A proposed ASTM International standard will provide a common way to test and certify a certain kind of search-and-rescue dog (trailing dog), to find missing people. The proposed standard (WK44540, Guide for Evaluating Trailing Search Dog Crews or Teams) will identify the expected minimal performance capabilities of a trailing team certification.
Trailing dogs can quickly determine direction of travel for a person's last known point, helping search managers deploy limited resources.
Many training organizations have developed their own tests, making it difficult to compare certifications for equivalency. Developing a common standard will allow organizations to easily evaluate each other's certifications, empowering search managers to most effectively use the teams arriving on the scene to help.
"The search for a lost or missing individual is commonly viewed as an emergency - the person being sought may be injured or suffering from a medical emergency," says ASTM member Lee Lang, a seasonal U.S. National Park Service protection ranger. "Search managers need to be able to rapidly deploy resources, such as a trailing dog, and be confident that dogs can perform at a minimal expected performance level."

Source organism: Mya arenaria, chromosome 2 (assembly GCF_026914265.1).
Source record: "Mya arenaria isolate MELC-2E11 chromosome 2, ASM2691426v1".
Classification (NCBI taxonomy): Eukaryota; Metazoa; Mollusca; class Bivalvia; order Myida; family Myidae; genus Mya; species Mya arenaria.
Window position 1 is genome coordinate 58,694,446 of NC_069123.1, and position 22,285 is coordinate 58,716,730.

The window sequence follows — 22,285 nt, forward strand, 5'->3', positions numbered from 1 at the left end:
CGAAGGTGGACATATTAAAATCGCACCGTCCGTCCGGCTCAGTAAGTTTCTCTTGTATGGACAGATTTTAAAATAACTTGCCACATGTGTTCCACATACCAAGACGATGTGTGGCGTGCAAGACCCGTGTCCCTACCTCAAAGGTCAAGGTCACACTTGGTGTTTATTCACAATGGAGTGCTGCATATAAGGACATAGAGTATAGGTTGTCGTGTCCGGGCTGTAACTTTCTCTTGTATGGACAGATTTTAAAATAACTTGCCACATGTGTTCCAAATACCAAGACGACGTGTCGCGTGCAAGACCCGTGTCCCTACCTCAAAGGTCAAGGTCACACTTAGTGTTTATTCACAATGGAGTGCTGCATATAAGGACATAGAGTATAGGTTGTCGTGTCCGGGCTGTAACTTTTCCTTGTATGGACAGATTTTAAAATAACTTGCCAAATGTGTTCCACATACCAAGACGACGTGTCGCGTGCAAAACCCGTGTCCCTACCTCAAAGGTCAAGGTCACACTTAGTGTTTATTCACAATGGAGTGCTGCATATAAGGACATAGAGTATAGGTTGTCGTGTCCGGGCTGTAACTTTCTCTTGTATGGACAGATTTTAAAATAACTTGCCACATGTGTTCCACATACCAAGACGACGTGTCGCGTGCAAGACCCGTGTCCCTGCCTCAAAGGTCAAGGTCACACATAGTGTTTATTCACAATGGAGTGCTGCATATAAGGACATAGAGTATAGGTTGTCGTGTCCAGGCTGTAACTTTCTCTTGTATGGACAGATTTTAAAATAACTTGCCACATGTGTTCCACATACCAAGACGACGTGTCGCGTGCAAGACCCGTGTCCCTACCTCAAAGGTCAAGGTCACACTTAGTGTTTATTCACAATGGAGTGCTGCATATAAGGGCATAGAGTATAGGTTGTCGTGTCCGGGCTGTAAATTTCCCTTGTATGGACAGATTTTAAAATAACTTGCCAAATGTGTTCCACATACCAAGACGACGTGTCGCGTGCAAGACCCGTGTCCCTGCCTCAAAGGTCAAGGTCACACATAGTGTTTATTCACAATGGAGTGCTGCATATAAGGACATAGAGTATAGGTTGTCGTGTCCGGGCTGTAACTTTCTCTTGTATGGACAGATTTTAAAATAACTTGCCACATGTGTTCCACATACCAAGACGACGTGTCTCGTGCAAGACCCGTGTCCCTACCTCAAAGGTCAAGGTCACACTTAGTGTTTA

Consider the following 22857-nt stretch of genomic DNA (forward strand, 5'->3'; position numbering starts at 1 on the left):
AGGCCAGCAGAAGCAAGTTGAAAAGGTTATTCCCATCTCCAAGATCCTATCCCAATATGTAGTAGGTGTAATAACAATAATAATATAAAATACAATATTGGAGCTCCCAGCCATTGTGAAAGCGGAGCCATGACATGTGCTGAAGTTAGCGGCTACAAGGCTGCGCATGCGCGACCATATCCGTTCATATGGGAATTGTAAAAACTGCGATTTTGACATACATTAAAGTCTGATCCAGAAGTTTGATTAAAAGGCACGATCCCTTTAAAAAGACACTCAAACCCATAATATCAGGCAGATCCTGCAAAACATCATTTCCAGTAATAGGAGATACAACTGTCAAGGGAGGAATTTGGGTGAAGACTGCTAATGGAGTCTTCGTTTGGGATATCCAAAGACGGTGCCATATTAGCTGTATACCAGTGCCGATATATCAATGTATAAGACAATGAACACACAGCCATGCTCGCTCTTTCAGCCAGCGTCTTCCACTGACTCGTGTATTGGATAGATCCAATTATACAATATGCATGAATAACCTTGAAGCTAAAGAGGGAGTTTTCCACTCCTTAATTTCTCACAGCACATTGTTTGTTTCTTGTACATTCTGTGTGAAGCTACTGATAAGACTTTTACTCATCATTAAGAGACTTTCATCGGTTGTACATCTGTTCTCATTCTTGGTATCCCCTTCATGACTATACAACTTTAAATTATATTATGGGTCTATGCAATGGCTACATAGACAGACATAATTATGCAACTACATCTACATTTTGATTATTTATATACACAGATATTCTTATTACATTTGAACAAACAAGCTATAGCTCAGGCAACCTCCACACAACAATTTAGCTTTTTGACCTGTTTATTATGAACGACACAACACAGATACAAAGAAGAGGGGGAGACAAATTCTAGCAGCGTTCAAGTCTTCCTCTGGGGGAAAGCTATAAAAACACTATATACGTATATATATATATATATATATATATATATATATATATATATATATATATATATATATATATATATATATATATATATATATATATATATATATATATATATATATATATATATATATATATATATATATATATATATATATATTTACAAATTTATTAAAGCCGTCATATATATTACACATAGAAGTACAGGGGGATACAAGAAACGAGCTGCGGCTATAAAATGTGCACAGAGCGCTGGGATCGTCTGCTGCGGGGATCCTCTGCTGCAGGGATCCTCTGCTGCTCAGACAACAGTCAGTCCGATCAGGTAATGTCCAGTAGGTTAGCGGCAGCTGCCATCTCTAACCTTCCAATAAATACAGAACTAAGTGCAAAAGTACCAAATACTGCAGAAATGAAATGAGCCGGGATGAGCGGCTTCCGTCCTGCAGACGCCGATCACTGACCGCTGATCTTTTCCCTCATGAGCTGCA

All interested parties are welcome to join in the standards developing activities of Committee F32 on Search and Rescue. Lang notes that the committee has developed several key search and rescue standards in the last several years, and more are planned.
CONTACT Technical Information: A. Lee Lang • Fort Collins, Colo. • tel +1.307.399.1345 | ASTM Staff: Thomas O'Toole • Phone: 610-832-9739 | Upcoming Meeting: Nov. 8-9 • In conjunction with the International Technical Rescue Symposium • Portland, Ore.